The team at OBCC represents the communities they serve and advocates for the well-being of patients and families both inside the walls of the clinic and beyond.

Today, Boeing has committed to investing $2.5 million to help fund vital programs at OBCC and a new, second OBCC to better serve under-resourced, ethnically diverse communities. Read full post »

Seattle Children’s New Autism Center Will Help Advance Care for Families in the Region Thanks to Generous Gift

This past December, Nataly Cuzcueta was brought to tears by a word from her 4-year-old daughter, Kira.

With her little arms outstretched, Kira looked up to her mother and said “up.” It may seem like a simple request, but for Cuzcueta, it was a major milestone and cause for celebration. Immediately and happily, she obeyed. She lifted her daughter into her arms and excitedly twirled around the room, a smile beaming across her face.

“Today has been a day I’ll never forget,” she said.

Miles away at Seattle Children’s Autism Center, Dr. Mendy Minjarez, director of the Applied Behavior Analysis Early Intervention Program and interim executive director of Seattle Children’s Autism Center at Seattle Children’s, celebrated as well. Cuzcueta had captured the moment on her camera and had sent a note of gratitude to Minjarez and her care team.

“It was monumental for our whole team,” Minjarez said. “I remember getting the email and running down the hall excitedly to tell our team. It’s been a long time coming.”

Today, Cuzcueta says the team at Seattle Children’s Autism Center is like a second family. Her twin daughters have come a long way since they first started receiving treatment more than 2 years ago. Read full post »

Helping Families Navigate the Digital World

Digital devices like the iPad have only been around for about 10 years, but in that short amount of time, they have become ingrained into everyday life and research examining their impact on young children is limited.

Dr. Dimitri Christakis, director of the Center for Child Health, Behavior and Development at Seattle Children’s Research Institute, was featured on the TODAY Show to discuss the evolving digital age children are growing up in. Watch as three families learn more about how their children interact with devices like the iPad and hear about the challenges Christakis faces as technology continues to advance at a much faster rate than our understanding of the impact of digital devices on a child’s developing mind.

It may seem as though digital devices and touch screens like the iPad have been around for decades, but the reality is that these devices have only been around for about 10 years. In that short amount of time, they have become ingrained into everyday life, but research on their impact is limited. What concerns researchers like Dr. Dimitri Christakis is that we don’t yet understand the effects these devices may have on young children, and so that’s why they’ve taken center stage in many of his research studies.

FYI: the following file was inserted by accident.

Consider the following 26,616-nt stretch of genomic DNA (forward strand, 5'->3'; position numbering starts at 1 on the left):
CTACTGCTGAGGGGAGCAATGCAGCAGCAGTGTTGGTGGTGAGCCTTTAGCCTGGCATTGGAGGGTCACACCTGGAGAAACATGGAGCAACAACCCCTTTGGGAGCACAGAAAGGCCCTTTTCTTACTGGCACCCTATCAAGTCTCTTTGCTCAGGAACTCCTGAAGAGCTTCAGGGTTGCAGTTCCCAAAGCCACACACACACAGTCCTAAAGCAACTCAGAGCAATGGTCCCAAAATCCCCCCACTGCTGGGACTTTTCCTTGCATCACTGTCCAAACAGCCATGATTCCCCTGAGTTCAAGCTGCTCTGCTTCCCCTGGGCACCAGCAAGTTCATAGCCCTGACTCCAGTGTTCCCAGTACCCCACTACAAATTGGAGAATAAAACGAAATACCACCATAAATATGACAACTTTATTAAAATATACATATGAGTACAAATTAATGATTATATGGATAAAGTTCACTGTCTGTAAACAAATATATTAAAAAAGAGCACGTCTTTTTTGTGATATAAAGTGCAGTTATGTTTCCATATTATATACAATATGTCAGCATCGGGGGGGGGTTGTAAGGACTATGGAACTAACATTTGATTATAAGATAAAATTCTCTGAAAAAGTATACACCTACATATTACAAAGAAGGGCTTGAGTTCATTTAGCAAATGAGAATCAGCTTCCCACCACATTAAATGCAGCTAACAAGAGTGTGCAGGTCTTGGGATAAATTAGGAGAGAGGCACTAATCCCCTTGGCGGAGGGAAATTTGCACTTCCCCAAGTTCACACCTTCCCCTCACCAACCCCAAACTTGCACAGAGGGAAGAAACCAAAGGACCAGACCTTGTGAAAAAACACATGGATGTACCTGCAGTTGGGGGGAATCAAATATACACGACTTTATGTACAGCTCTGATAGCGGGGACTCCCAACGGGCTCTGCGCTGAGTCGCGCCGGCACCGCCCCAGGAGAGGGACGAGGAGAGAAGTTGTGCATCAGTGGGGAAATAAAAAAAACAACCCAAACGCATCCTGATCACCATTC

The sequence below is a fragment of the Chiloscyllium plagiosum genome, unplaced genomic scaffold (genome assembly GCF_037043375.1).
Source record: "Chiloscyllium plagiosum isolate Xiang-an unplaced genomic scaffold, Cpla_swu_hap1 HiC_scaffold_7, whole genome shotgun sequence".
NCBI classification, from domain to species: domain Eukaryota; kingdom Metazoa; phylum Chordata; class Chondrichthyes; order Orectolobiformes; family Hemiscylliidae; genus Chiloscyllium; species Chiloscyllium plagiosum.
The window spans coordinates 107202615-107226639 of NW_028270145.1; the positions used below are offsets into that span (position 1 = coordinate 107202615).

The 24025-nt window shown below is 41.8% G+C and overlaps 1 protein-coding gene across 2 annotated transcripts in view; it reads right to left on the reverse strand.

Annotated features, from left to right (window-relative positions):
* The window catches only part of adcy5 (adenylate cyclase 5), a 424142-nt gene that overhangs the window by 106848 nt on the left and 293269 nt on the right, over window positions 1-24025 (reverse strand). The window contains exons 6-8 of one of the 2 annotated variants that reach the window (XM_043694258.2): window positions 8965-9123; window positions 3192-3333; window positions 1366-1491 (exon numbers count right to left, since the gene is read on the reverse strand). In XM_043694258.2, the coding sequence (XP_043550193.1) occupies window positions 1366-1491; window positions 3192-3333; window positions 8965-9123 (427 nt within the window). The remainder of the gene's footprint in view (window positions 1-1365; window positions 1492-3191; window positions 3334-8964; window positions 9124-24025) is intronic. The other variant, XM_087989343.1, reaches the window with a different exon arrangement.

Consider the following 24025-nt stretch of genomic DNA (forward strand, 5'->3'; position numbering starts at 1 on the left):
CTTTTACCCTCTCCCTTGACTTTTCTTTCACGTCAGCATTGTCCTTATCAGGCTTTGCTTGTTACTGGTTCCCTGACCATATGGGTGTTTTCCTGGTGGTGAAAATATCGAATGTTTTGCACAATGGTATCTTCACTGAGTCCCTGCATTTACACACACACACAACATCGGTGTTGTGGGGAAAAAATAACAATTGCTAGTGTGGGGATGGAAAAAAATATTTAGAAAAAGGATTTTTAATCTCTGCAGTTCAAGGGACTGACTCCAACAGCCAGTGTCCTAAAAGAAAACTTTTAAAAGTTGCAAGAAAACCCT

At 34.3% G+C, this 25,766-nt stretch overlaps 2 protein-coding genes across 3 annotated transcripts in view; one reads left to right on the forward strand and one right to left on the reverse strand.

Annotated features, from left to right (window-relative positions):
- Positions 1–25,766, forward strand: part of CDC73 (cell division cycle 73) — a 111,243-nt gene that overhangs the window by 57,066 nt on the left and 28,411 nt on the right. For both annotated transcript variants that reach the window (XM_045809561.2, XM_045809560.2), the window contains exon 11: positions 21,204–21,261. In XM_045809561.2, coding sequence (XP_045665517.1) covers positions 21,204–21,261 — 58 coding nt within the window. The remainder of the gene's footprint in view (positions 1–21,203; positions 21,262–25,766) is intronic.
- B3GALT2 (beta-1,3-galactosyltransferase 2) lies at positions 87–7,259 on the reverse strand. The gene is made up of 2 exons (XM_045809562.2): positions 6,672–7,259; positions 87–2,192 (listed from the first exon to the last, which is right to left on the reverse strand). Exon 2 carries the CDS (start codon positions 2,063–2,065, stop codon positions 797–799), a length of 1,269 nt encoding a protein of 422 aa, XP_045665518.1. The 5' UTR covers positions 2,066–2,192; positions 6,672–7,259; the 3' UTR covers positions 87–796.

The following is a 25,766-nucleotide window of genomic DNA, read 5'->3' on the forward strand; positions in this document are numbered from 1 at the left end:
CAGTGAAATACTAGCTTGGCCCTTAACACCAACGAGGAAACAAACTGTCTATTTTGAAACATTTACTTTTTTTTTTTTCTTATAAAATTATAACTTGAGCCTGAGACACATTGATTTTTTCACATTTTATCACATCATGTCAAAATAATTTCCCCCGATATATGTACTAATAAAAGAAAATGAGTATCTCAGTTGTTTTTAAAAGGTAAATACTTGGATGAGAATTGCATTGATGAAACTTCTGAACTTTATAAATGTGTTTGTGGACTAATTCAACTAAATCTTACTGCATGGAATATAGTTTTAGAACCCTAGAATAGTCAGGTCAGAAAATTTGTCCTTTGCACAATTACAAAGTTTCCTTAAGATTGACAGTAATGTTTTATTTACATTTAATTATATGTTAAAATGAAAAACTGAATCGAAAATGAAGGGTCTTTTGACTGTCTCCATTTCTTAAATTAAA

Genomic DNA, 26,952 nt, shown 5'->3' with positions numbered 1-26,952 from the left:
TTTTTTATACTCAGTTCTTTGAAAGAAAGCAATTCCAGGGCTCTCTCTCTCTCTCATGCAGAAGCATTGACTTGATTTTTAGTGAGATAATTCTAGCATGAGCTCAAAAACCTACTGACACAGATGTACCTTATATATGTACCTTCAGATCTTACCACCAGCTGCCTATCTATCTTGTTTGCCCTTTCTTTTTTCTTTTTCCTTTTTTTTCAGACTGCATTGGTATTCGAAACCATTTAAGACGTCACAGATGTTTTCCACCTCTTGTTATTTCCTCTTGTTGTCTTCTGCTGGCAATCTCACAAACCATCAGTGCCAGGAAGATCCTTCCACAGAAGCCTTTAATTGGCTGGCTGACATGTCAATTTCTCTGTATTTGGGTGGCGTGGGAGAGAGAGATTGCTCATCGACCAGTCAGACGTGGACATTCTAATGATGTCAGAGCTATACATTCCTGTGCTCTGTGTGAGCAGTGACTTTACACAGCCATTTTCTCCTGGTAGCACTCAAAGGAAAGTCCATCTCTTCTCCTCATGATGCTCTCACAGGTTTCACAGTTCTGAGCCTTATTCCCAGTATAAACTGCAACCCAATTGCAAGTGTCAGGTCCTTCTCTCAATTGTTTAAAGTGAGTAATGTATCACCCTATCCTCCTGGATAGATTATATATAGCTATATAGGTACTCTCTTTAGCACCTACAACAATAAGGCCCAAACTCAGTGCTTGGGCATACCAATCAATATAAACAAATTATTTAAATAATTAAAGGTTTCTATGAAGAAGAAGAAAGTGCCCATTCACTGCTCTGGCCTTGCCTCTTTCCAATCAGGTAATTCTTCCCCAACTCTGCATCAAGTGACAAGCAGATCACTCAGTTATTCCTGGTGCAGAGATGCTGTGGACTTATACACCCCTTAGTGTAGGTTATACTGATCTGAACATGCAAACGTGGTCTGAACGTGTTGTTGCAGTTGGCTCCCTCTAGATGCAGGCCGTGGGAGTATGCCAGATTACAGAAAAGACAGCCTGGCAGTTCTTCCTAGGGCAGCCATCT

Christakis isn’t advocating for taking screens away from children. He simply hopes he can help parents and caregivers better understand and navigate how devices like the iPad can fit into their lives in a healthy way.

“The point isn’t that we should take away all digital devices, but rather that we should come at it from a different perspective,” Christakis said. “We should ask, ‘How can we help children live healthy lives in a digital world that they’re immersed in from birth?” Read full post »

Aliyanna Overcomes the Odds, Celebrates Her Second Birthday with Her Care Team

From the first time Daisy Martinez heard the thumping of her baby’s heartbeat, she was in love. She always wanted to be a mother and hoped for a baby girl. She even had a name picked out: Aliyanna.

When doctors confirmed Martinez was having a baby girl, she was elated. Unfortunately, her joy was short-lived. During an ultrasound 25 weeks into her pregnancy, the ultrasound technician noticed something amiss. A large lump was growing on Aliyanna’s spine. Read full post »

Ciara and DeAndre Bring Holiday Cheer to Seattle Children’s

The joyful sound of caroling could be heard echoing through the halls of Seattle Children’s and Odessa Brown Children’s Clinic (OBCC) this week thanks to two very special visitors, Ciara alongside her and Russell’s new music artist DeAndre. They handed out toys and gift cards to patients and families at the hospital and delighted families with classic holiday songs.

“I’m so grateful we got to come and sing for you all today,” Ciara said. “We believe in you and we’re rooting for you,” she added.

In the inpatient playroom at the hospital, patients and families were overjoyed. They sang along, with some children singing at the top of their lungs with huge smiles on their faces, and others dancing happily to the cheerful tunes. Read full post »

Harper Models to Inspire the World: “You’re Beautiful in Your Own Skin”

From day one, Harper Foy has defied the odds. When she was born, she was given a 50% chance of survival. Today, the spunky toddler, who loves to dance, sing and pose for photos, is 4 years old and inspiring many.

“Harper is here for a reason,” her mother, Angie Foy, said. “She’s making a difference in the world.” Read full post »